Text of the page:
6. Frankenweenie (2012)
A remake of Burton’s own 1984 short film of the same name, ‘Frankenweenie’ (2012) is a 3D stop-motion-animated fantasy horror comedy re-imagination of the classic tale. Written by John August, Lenny Ripps and Burton, the 2012 film is about a boy named Victor, who upon losing his dog, a Bull Terrier named Sparky, uses the power of electricity to resurrect him only to be blackmailed by his peers into revealing how they too can reanimate their deceased past pets and other creatures, resulting in complete pandemonium. The movie is a tongue-in-cheek parody of the 1931 revolutionizing film Frankenstein. Shot as a black-and-white film, it was the first one of its kind to be released in IMAX 3D. Like all Burton creations, the film is oozing with thematic representations of death, denial, emotions and morals which are heightened by a talented voice-cast, a queer music and a visually engaging cinematograph.
5. Ed Wood (1994)
This was practically homage to b-movie legend Ed Wood. Much of Burton’s style and forte of directing campy films is credited to the American filmmaker of the fifties. Starring Johnny Depp as the titular character, ‘Ed Wood’ is a 1994 biographical period comedy-drama film which gathered critical commendation. This was ironical, given Ed Wood’s reputation as one of the worst directors of all times. Set in 1950s Hollywood, the film chronicles the director’s trying to achieve his ambition and dream despite the stinging disapproval and lack of support. The film was Depp’s second collaboration with Burton and gave him the chance to venture out into a different character-set and essentially build a strong foundation of friendship and trust between the two, spawning many more collaborations.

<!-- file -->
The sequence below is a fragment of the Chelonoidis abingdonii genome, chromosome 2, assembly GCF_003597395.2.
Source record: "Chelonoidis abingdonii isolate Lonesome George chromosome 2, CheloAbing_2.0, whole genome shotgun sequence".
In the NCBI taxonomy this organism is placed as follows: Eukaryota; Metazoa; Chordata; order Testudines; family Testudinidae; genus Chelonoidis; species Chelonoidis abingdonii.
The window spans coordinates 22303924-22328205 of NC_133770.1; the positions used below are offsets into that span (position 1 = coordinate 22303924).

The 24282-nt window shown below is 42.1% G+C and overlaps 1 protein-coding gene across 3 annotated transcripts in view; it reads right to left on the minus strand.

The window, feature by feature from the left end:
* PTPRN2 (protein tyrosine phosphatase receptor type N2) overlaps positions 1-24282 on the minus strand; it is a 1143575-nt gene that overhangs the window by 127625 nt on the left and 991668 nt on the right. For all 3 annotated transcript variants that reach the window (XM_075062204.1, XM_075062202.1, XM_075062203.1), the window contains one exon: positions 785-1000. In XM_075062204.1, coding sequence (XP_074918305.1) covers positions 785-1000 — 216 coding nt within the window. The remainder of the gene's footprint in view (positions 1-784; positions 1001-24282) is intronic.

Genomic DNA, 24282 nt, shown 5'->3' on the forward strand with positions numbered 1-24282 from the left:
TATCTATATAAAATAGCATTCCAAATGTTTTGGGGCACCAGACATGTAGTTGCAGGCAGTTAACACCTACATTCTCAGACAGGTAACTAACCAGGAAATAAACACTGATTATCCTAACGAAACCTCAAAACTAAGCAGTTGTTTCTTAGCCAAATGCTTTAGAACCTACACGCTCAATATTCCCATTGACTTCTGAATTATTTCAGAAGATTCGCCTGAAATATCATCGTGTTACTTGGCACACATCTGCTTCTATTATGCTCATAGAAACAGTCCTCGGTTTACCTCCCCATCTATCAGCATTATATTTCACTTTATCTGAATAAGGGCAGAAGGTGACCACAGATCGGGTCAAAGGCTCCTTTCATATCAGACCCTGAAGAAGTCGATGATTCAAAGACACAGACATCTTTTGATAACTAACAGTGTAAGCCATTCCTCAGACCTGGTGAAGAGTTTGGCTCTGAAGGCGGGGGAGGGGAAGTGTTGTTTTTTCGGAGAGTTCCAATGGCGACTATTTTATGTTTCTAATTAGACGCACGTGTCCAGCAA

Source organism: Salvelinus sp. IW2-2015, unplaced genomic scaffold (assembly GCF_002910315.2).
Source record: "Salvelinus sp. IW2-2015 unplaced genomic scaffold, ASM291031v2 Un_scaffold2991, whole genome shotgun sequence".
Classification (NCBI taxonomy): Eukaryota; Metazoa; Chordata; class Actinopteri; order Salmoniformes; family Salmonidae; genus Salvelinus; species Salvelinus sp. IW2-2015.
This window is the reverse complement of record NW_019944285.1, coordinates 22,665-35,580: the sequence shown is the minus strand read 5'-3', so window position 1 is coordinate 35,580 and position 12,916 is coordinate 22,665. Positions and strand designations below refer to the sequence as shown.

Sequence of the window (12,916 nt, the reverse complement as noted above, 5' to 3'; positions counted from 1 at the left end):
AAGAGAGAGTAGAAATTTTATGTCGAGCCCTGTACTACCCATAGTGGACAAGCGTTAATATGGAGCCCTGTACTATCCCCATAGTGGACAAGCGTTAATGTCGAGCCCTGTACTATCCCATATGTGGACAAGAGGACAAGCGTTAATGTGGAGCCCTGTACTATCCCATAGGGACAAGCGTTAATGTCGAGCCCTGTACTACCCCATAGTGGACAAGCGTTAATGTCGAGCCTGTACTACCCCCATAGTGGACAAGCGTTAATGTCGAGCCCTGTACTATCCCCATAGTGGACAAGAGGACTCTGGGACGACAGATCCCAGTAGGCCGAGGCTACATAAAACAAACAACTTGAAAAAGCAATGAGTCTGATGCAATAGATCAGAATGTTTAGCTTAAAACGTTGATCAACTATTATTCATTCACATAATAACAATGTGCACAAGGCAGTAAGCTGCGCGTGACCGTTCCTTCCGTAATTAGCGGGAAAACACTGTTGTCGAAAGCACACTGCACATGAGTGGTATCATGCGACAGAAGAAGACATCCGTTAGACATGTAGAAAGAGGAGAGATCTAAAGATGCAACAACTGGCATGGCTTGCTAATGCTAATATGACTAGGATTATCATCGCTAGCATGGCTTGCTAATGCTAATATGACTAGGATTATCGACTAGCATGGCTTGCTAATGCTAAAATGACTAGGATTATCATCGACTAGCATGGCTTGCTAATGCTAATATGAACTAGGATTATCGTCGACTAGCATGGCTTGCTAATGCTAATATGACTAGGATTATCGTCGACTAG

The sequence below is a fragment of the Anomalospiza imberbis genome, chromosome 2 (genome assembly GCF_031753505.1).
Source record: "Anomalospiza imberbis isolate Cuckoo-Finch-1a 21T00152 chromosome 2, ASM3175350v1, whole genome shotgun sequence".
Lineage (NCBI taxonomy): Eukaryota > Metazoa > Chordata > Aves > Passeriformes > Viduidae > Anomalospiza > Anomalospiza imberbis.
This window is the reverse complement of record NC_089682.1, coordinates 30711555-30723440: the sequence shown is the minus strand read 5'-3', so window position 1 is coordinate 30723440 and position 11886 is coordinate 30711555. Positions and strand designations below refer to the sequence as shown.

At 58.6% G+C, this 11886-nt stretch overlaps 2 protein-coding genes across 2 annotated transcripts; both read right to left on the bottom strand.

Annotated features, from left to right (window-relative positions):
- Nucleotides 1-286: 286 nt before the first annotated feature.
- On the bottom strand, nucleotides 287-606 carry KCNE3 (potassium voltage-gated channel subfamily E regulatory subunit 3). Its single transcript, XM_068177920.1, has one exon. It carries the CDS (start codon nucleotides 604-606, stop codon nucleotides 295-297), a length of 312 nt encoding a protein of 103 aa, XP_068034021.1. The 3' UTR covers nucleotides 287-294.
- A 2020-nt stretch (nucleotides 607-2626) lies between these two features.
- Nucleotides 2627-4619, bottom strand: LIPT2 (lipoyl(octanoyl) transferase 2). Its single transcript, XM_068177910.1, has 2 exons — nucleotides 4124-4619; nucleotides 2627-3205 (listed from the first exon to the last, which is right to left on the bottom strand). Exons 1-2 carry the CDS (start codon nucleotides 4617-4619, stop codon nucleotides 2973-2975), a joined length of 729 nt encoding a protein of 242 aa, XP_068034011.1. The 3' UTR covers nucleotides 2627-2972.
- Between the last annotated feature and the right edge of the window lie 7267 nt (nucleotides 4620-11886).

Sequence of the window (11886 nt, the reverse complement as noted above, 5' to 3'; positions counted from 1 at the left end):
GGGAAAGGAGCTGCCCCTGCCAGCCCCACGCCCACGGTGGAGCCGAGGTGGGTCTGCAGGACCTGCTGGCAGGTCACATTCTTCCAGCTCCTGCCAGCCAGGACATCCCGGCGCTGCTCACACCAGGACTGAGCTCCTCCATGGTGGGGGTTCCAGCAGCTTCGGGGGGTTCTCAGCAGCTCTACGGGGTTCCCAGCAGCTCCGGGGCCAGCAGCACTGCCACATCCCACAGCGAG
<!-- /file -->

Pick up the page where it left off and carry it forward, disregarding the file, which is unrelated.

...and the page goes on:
The screenplay written by Scott Alexander and Larry Karaszewski is a seamless and unspoiled tribute to a panned yet cult director. The cinematography captured the spirit of 1950s Hollywood which had a sudden thrust of multiplicity due to the introduction to television and other forms of visual entertainment. An instant classic, the film went on to win several accolades including the Academy Awards for Best Supporting Actor (Martin Landau, who played Ed Wood’s love interest Bela Lugosi) and Best Makeup (Rick Baker, Ve Neill and Yolanda Toussieng).
4. Corpse Bride (2005)